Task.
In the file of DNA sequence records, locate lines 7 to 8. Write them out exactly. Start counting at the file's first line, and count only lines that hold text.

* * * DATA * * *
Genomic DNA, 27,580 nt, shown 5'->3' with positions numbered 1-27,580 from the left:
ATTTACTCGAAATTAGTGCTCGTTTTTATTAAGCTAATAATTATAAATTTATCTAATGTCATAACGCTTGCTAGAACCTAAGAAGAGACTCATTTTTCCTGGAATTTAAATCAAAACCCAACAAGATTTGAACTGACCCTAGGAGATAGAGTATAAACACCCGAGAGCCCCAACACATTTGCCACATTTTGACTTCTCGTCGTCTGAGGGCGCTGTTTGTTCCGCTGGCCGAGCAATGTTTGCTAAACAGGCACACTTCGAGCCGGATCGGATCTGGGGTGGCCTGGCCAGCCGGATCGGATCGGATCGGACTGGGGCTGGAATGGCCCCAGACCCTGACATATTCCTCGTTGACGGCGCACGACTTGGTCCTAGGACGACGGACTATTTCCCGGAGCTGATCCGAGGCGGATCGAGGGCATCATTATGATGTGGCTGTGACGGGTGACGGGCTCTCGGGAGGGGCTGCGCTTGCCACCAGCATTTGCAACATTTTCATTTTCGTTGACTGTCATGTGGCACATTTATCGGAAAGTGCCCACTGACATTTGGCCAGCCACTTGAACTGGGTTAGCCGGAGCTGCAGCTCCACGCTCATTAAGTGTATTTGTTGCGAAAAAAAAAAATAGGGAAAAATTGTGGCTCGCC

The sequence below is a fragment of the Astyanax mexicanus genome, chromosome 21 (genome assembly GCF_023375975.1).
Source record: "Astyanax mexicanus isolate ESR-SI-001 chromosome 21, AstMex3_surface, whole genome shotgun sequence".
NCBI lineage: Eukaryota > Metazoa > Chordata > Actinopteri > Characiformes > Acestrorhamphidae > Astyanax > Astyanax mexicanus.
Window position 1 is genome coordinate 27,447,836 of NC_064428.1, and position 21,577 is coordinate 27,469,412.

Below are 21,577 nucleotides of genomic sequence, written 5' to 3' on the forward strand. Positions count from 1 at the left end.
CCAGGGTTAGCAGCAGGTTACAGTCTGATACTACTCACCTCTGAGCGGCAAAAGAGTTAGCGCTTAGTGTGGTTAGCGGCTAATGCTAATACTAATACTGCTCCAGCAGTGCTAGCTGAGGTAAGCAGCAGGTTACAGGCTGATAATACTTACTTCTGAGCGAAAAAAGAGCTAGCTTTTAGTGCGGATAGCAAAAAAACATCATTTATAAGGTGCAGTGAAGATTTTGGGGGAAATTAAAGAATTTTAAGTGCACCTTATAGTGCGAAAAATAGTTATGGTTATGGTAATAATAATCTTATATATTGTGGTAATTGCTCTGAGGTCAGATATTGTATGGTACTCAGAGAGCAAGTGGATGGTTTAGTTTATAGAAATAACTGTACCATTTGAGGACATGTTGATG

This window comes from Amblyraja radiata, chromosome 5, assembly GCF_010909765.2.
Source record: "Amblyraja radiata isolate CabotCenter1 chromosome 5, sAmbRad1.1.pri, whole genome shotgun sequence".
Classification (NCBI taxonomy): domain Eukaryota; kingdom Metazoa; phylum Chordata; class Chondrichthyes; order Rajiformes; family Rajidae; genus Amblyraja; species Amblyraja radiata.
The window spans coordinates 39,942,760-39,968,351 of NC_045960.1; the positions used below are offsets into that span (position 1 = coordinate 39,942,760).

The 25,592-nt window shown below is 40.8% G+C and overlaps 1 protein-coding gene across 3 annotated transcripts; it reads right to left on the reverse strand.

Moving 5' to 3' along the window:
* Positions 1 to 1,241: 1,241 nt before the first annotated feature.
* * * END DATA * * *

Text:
Below are 21,577 nucleotides of genomic sequence, written 5' to 3' on the forward strand. Positions count from 1 at the left end.
CCAGGGTTAGCAGCAGGTTACAGTCTGATACTACTCACCTCTGAGCGGCAAAAGAGTTAGCGCTTAGTGTGGTTAGCGGCTAATGCTAATACTAATACTGCTCCAGCAGTGCTAGCTGAGGTAAGCAGCAGGTTACAGGCTGATAATACTTACTTCTGAGCGAAAAAAGAGCTAGCTTTTAGTGCGGATAGCAAAAAAACATCATTTATAAGGTGCAGTGAAGATTTTGGGGGAAATTAAAGAATTTTAAGTGCACCTTATAGTGCGAAAAATAGTTATGGTTATGGTAATAATAATCTTATATATTGTGGTAATTGCTCTGAGGTCAGATATTGTATGGTACTCAGAGAGCAAGTGGATGGTTTAGTTTATAGAAATAACTGTACCATTTGAGGACATGTTGATG